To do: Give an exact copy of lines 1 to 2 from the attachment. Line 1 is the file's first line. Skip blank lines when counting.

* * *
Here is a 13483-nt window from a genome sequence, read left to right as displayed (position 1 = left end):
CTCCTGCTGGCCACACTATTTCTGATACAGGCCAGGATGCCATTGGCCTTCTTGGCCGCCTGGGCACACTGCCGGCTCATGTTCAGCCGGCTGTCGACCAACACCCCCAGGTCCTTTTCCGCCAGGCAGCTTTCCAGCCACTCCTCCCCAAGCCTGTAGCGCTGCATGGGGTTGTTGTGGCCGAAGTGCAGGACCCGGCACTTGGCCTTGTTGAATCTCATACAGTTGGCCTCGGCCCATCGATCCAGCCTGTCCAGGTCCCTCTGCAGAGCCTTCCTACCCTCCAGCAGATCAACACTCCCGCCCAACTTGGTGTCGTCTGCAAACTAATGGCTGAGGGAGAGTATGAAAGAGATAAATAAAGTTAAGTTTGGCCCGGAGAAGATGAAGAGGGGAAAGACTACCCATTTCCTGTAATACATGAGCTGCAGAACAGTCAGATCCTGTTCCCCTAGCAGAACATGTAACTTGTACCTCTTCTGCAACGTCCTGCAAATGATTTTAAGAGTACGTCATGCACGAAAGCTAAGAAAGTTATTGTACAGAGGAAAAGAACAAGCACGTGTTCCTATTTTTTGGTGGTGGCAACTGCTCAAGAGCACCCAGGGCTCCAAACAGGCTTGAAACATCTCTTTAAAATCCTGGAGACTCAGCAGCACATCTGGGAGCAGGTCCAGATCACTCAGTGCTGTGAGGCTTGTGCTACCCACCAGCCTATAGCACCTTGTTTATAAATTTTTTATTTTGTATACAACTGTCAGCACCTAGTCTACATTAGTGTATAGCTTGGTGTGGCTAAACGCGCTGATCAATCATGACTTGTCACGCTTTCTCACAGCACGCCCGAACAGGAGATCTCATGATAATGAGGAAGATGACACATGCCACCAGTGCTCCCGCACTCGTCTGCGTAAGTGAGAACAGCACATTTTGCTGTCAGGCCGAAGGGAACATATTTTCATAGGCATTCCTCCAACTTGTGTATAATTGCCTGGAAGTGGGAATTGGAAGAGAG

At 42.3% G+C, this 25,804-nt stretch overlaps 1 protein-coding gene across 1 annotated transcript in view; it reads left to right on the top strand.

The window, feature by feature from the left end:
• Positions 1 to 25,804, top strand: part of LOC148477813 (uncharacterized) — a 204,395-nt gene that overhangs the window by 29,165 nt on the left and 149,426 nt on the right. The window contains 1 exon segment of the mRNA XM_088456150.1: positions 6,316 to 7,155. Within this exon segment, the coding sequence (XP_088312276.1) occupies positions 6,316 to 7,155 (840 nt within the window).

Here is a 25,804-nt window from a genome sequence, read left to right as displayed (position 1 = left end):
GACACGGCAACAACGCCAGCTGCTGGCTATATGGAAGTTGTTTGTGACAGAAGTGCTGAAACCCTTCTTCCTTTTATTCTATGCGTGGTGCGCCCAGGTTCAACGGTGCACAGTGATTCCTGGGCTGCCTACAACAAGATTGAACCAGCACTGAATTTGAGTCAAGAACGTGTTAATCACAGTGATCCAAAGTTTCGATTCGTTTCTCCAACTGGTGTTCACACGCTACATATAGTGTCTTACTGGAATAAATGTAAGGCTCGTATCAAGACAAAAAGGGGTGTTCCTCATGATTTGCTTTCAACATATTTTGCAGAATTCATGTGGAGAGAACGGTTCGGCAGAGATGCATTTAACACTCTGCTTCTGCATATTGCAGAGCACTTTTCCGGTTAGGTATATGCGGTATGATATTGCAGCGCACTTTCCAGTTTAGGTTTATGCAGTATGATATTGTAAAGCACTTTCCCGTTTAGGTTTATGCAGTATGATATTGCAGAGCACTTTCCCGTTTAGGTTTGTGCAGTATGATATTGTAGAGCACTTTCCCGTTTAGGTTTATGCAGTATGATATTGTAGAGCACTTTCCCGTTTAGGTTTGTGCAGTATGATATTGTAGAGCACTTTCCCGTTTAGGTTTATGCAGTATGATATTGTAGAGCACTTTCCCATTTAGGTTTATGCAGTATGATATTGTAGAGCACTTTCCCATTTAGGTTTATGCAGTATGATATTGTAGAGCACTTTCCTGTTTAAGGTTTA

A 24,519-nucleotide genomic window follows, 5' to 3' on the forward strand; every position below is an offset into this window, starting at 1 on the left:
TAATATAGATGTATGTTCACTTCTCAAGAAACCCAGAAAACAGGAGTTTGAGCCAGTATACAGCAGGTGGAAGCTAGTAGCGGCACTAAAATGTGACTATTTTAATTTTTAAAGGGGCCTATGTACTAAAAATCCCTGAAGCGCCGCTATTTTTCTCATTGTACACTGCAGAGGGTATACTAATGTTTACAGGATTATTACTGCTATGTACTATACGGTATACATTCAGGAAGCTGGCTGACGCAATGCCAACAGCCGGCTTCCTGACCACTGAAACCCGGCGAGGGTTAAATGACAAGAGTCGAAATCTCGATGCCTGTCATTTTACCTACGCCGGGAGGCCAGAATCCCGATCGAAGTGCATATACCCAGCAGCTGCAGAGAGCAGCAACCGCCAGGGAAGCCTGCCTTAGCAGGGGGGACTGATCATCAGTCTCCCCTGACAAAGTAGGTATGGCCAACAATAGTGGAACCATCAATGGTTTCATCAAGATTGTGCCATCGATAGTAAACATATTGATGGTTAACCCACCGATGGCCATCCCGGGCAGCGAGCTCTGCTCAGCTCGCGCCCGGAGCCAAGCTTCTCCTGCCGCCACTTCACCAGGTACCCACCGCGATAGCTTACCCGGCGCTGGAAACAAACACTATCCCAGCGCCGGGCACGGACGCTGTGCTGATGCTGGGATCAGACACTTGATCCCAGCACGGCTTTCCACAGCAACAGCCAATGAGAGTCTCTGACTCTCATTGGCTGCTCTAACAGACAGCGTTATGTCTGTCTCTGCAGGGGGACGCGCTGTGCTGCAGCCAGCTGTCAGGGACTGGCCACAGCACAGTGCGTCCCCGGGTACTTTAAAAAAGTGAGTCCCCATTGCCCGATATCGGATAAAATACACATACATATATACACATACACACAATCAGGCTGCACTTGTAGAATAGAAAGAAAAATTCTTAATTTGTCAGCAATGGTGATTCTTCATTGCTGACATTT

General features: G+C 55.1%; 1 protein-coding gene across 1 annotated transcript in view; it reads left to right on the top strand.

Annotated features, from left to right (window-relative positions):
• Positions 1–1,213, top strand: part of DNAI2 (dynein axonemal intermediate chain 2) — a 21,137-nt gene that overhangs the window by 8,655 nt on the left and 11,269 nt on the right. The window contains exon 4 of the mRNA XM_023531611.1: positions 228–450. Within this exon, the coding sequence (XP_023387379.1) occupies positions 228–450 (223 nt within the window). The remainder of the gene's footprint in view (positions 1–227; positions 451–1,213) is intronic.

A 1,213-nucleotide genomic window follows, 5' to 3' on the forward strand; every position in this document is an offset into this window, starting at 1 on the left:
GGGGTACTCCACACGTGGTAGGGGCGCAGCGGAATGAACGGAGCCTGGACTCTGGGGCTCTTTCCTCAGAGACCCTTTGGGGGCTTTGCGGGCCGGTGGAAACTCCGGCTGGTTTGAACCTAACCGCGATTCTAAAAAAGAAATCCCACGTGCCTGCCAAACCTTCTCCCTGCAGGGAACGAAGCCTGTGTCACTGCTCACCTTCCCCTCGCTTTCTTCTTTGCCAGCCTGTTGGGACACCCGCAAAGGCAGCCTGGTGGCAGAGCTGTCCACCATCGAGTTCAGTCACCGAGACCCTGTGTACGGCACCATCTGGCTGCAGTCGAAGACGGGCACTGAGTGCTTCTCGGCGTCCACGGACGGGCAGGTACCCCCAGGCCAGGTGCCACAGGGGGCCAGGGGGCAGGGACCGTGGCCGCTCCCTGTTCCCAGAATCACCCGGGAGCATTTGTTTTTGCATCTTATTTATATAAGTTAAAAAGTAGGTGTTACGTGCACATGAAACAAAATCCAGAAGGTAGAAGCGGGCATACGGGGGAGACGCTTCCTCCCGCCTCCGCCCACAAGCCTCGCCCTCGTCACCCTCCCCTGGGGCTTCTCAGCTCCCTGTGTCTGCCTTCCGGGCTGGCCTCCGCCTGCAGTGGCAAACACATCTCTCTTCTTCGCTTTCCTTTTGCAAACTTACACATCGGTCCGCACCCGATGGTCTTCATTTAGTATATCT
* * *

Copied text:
Here is a 13483-nt window from a genome sequence, read left to right as displayed (position 1 = left end):
CTCCTGCTGGCCACACTATTTCTGATACAGGCCAGGATGCCATTGGCCTTCTTGGCCGCCTGGGCACACTGCCGGCTCATGTTCAGCCGGCTGTCGACCAACACCCCCAGGTCCTTTTCCGCCAGGCAGCTTTCCAGCCACTCCTCCCCAAGCCTGTAGCGCTGCATGGGGTTGTTGTGGCCGAAGTGCAGGACCCGGCACTTGGCCTTGTTGAATCTCATACAGTTGGCCTCGGCCCATCGATCCAGCCTGTCCAGGTCCCTCTGCAGAGCCTTCCTACCCTCCAGCAGATCAACACTCCCGCCCAACTTGGTGTCGTCTGCAAACTAATGGCTGAGGGAGAGTATGAAAGAGATAAATAAAGTTAAGTTTGGCCCGGAGAAGATGAAGAGGGGAAAGACTACCCATTTCCTGTAATACATGAGCTGCAGAACAGTCAGATCCTGTTCCCCTAGCAGAACATGTAACTTGTACCTCTTCTGCAACGTCCTGCAAATGATTTTAAGAGTACGTCATGCACGAAAGCTAAGAAAGTTATTGTACAGAGGAAAAGAACAAGCACGTGTTCCTATTTTTTGGTGGTGGCAACTGCTCAAGAGCACCCAGGGCTCCAAACAGGCTTGAAACATCTCTTTAAAATCCTGGAGACTCAGCAGCACATCTGGGAGCAGGTCCAGATCACTCAGTGCTGTGAGGCTTGTGCTACCCACCAGCCTATAGCACCTTGTTTATAAATTTTTTATTTTGTATACAACTGTCAGCACCTAGTCTACATTAGTGTATAGCTTGGTGTGGCTAAACGCGCTGATCAATCATGACTTGTCACGCTTTCTCACAGCACGCCCGAACAGGAGATCTCATGATAATGAGGAAGATGACACATGCCACCAGTGCTCCCGCACTCGTCTGCGTAAGTGAGAACAGCACATTTTGCTGTCAGGCCGAAGGGAACATATTTTCATAGGCATTCCTCCAACTTGTGTATAATTGCCTGGAAGTGGGAATTGGAAGAGAG